We were just a little school with 500 kids versus you know 3 500 people whatever that thing was that monstrosity that’s about right yeah so it really doesn’t matter you know it’s not what you don’t have it’s what you do with what you have and and what and what what you do with what you have you you got to do it great because you know you you’re you’re battling you know other companies that want to take the business from you so no I mean if your competitors are always watching and average gets us nowhere you know even in the public sector people used to say you know you I grew up hearing like oh that you know that guy’s gonna lose his shirt or you know he bought the job and it’s that’s something that would never ever entice us you know that’s not a good business model. I don’t believe it all um but I don’t think I whereas 10 years ago maybe even 15 years ago I’d still see that I think a lot of those contractors have faltered they’re not around anymore they have been absorbed or just fell apart you know I see um one of the things I admire is the the competitors we have a you know a couple competitors we see on almost every project we did and they’re good competition led by good people and I think that shows the strength of the construction industry right now there’s a lot of good competition out there and people aren’t buying jobs at least in the market we’re seeing and that always makes me feel good too that you know if I’m going to lose a job I want to lose somebody’s who’s as good or you could even say better than we are.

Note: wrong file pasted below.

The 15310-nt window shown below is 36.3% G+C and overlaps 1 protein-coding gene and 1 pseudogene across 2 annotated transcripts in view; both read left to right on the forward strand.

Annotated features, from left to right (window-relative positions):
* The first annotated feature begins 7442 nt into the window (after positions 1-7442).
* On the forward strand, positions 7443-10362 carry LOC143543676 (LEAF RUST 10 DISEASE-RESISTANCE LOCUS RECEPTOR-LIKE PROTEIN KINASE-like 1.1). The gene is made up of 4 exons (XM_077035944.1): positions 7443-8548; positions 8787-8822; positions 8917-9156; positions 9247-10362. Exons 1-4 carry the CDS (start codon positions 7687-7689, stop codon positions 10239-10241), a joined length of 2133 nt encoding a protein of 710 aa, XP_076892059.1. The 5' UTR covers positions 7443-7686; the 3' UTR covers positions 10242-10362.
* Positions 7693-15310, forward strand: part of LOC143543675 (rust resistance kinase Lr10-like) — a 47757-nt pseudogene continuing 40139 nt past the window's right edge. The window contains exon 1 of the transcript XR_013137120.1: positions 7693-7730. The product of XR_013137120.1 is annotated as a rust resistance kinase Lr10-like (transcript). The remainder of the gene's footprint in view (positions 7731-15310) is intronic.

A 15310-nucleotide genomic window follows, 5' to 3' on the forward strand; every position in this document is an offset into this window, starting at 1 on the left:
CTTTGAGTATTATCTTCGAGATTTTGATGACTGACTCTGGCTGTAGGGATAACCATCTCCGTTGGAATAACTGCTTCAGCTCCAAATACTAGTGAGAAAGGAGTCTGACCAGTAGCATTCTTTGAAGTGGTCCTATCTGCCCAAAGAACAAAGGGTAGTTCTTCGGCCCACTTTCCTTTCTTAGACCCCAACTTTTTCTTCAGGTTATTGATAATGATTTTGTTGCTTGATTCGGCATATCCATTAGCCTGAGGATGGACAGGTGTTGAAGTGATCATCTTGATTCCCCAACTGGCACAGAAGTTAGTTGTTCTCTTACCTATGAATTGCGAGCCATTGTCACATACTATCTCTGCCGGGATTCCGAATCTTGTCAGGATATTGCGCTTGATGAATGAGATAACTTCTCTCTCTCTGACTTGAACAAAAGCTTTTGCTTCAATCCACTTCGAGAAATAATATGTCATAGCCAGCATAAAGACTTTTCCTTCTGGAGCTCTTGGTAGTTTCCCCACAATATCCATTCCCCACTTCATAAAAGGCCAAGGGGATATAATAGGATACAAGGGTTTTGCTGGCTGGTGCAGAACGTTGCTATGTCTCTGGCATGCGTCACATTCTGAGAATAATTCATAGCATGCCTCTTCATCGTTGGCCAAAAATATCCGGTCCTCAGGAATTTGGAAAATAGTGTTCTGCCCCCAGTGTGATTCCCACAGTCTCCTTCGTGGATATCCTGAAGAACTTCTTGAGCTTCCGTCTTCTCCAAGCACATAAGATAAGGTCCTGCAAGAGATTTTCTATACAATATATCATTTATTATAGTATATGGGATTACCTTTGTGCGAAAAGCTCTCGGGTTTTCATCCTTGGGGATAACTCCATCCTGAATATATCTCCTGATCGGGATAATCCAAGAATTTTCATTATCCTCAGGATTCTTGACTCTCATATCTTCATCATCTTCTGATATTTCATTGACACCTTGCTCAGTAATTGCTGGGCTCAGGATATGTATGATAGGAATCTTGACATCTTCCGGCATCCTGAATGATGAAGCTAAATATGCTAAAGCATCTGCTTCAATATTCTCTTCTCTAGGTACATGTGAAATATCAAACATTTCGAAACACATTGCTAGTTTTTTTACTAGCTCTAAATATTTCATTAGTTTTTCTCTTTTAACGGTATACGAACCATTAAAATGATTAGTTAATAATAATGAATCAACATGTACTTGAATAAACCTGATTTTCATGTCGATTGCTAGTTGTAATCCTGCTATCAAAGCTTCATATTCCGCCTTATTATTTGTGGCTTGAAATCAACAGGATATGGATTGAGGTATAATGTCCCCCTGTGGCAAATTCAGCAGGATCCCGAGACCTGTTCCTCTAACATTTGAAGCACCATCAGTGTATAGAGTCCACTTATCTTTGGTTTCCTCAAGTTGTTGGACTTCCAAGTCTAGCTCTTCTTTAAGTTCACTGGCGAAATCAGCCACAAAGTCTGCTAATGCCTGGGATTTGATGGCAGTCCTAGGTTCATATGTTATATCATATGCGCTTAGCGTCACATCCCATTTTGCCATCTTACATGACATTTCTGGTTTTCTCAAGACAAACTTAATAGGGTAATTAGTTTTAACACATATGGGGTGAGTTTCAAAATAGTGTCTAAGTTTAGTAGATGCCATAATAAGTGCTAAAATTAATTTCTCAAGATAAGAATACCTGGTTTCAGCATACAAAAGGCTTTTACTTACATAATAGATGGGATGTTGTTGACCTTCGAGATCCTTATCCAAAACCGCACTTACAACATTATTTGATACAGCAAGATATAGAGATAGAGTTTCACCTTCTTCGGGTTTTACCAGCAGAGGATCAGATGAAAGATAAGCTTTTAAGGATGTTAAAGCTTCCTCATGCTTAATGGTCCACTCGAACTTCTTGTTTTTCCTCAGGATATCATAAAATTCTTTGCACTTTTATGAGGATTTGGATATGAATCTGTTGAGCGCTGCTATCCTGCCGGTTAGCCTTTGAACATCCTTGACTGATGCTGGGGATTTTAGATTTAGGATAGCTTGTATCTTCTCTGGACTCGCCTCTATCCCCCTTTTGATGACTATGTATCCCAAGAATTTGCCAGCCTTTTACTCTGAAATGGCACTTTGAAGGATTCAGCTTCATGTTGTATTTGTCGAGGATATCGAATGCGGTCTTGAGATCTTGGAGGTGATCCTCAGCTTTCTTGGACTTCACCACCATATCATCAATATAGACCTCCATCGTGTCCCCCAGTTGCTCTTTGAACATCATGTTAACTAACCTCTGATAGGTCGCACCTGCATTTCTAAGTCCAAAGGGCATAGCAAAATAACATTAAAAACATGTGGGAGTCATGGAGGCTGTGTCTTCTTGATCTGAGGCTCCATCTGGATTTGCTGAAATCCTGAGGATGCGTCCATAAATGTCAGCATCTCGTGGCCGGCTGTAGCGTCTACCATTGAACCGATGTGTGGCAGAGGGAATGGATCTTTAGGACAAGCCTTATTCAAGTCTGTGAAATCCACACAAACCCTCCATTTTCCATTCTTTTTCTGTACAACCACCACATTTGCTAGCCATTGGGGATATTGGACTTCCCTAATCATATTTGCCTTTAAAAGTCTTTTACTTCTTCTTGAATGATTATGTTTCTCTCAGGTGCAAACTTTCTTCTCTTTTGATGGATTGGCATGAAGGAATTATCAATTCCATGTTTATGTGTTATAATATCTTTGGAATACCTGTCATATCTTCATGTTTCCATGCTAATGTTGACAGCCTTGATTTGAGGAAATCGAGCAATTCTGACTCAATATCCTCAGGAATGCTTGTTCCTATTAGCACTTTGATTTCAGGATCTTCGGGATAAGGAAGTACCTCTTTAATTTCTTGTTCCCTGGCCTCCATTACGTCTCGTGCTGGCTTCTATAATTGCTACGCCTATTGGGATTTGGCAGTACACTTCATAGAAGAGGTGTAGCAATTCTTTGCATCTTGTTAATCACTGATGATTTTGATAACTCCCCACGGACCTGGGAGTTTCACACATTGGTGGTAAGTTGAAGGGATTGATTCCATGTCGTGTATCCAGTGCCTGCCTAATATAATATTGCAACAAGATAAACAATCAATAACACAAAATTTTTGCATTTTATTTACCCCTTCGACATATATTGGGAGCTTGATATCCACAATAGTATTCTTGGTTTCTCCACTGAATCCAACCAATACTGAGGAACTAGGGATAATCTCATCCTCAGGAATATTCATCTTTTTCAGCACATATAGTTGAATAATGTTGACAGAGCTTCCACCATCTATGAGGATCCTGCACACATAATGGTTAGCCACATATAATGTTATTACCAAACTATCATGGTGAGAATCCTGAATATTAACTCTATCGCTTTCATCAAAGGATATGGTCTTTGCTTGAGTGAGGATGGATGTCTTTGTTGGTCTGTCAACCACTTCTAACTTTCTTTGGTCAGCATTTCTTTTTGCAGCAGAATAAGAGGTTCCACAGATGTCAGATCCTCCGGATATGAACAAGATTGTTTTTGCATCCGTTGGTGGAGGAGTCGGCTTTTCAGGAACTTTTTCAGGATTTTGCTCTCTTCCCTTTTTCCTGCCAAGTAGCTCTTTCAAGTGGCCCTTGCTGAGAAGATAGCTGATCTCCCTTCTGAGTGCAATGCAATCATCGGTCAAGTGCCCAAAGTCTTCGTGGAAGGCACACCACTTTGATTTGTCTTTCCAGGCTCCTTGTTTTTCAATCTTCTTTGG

They looked at that job better at the same time that you know we’re all competitive we play team sports and we push ourselves to beat them the next time that’s also been really healthy for our growth you know we we pick and choose the projects where we’re going to have good competitors for those that are bid. And that has actually helped us get away from the struggle of the low bid platform. I always had the uh the Mantra of if you wanna if you want to be best be the best you got to play the best I don’t care if it’s only athletic field or in business you want to go up you know I’m just a little publisher an independent going up all against these massive you know companies and so forth I was at Nielsen before I went on my own so I knew what kind of uh you know the big corporate monstrosities are versus you know being an independent and uh I I like being the underdog I just do and uh but you know people are like you know how do you do this I’m like yeah I do with very mental people I run lean and mean but I’ve done everything in my company so I understand what you know has to be done but I’m always learning new stuff uh I’ve just taken almost a year of boot camps you know learning AI uh you know new social media Tick Tock all this stuff and uh I thought I knew everything the day I stopped learning is the day I should go do something else you know when I finish up this thing I’ve got to go on to into a class and uh so I’m always learning and I you know just the little things that you might separate you from your from your competitors uh that uh you know that’s going to be the difference of you winning the bid or not winning it or getting an ad schedule in the magazine or so forth so and like I said I I gave it the credit you know to the way I was brought up as well as uh you know all the things that I learned on you know whether it was the ice hockey rink or the lacrosse field I ran track too so but it was all team sports but there was always that individual Flair that you had that you could you know take for yourself and but it was still a team sport there’s no I in team so uh nope and that’s the way that I operate my business and uh it uh I.